NOAH TRISTER, AP Sports Writer
ANN ARBOR, Mich. (AP) — The knock on Michigan's basketball team — that it relies too much on finesse and lacks toughness — only resonates when the Wolverines aren't contending for conference titles.
From 2012-14, Michigan won two Big Ten championships and reached the national title game in 2013. Then the Wolverines missed the NCAA Tournament in 2015 and barely made it last season, and suddenly, the critics were out in force.
"Somehow, we've won championships. We've went to the Final Four, we've went to the final two, right? And people still think we play like wimps," coach John Beilein said. "If we can win two championships in the Big Ten every five years, I'll take it, and they can call us as wimpy as we want."
The challenge for the Wolverines is returning to those heights where they can be one of the league's top contenders. There are areas to improve. Defense is an obvious one, and if Michigan does take a step forward at that end of the court, the Wolverines have enough skillful offensive players returning that they could quickly climb back toward the top of the conference.
Caris LeVert is gone after his senior season was shortened by injury, and Spike Albrecht is playing his final season of eligibility at Purdue. But neither of those players was able to make a full contribution anyway in 2015-16, and the Wolverines return several who did, including Derrick Walton, Zak Irvin and Duncan Robinson.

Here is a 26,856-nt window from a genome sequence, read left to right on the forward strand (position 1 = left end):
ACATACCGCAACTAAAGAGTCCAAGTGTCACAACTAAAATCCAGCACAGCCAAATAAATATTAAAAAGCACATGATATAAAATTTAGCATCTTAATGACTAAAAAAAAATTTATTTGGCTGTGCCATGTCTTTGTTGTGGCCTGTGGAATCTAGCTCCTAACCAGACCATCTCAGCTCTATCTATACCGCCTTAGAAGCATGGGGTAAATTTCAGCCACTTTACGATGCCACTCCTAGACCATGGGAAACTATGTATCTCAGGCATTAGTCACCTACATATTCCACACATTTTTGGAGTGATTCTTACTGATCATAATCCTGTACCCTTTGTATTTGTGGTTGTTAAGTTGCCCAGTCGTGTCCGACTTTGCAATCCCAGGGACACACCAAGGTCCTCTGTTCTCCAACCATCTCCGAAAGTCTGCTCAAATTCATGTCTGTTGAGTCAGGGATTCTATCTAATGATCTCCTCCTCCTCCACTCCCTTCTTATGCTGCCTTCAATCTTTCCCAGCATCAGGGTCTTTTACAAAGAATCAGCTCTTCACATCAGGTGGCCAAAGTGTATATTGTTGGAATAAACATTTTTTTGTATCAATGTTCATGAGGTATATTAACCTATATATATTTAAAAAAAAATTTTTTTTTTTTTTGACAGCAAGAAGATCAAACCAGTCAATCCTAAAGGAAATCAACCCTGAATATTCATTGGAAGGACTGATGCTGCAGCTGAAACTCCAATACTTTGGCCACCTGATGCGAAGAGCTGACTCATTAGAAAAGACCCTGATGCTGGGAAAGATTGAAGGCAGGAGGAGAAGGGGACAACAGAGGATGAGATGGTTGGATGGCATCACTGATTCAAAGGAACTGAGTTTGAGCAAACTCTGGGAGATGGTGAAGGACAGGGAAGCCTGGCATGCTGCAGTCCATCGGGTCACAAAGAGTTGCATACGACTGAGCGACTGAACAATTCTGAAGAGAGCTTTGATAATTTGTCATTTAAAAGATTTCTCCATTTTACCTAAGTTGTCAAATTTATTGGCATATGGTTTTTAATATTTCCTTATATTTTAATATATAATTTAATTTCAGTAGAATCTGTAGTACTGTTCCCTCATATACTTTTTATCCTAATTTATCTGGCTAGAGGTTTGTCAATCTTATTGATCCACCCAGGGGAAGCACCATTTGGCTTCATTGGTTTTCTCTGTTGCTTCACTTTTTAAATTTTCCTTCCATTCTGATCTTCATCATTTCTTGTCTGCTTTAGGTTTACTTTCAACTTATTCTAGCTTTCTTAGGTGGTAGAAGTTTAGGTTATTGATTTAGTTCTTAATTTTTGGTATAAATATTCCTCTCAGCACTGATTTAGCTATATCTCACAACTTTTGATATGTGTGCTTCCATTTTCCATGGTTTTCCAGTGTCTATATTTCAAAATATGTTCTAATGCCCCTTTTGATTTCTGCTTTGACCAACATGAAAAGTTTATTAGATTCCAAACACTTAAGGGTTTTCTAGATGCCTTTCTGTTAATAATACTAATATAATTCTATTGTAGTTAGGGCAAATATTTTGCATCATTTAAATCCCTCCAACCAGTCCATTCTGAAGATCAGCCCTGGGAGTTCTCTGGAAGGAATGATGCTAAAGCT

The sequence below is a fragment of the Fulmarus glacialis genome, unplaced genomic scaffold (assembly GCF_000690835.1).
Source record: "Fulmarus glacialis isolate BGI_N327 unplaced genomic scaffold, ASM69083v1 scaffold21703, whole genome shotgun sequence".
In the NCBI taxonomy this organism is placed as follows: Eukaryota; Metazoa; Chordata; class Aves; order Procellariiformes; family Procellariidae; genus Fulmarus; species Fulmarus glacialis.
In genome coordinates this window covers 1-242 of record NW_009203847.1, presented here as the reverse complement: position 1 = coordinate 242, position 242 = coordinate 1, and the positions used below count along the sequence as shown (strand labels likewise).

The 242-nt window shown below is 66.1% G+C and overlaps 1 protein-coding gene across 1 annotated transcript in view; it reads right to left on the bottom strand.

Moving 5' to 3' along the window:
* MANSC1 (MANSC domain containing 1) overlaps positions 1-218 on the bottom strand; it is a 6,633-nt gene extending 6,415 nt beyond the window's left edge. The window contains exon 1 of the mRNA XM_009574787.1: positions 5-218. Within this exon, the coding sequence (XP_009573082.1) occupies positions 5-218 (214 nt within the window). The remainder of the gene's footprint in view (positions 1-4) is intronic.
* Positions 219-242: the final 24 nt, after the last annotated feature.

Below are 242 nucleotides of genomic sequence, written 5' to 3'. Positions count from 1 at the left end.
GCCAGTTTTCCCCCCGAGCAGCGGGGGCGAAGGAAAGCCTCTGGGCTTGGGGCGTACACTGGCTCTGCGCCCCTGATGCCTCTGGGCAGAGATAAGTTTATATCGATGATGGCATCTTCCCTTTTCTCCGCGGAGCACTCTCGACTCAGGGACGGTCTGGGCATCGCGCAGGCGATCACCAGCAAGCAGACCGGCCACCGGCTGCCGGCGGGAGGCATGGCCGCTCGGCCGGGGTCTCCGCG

Michigan's hope is that new assistant Billy Donlon, who came to the Wolverines after six seasons as Wright State's head coach, can give the defense some much-needed tweaks, if not a complete overhaul.
Michigan reached the NCAA Tournament last season and beat Tulsa in the First Four before falling to Notre Dame 70-63 . The Wolverines led the Irish by 13 in the first half and were up double digits at halftime before being outscored 41-22 the rest of the way.
Beilein called it "an awful second-half performance" and said it would not be acceptable.
Here are a few more things to watch for Michigan:
Injuries have devastated Michigan over the past couple seasons, with Walton, Irvin, LeVert and Albrecht all limited to some degree. Beilein is hopeful that run of poor luck has ended.
"We're as healthy as we have been in a long, long, long time," he said. "We deserve one of those years right now."
The Wolverines had success relying on younger stars like Trey Burke and Nik Stauskas when they won Big Ten titles in 2012 and 2014. LeVert and Albrecht looked like they could be long-awaited senior standouts last season, but injury issues prevented that. Now it's Walton and Irvin who are seniors.
Michigan's freshman class is highlighted by guard Xavier Simpson, who was ranked as the nation's No. 57 prospect by Scout.com. Of the four freshmen on the roster, three are from Ohio, including Simpson.
Walton, a guard, led the Wolverines at 5.4 rebounds a game. Mark Donnal started 25 games last season, averaging 7.8 points but only 3.7 rebounds. Donnal had a couple breakout games offensively, including a 25-point showing at Maryland, but Michigan could use more consistency from the 6-foot-9 forward.
Donlon and Saddi Washington are new assistants on Beilein's staff. Washington was on the staff at Oakland University over the past decade. Michigan was in the market for new assistants after Bacari Alexander (Detroit) and LaVall Jordan (Milwaukee) received head coaching jobs.
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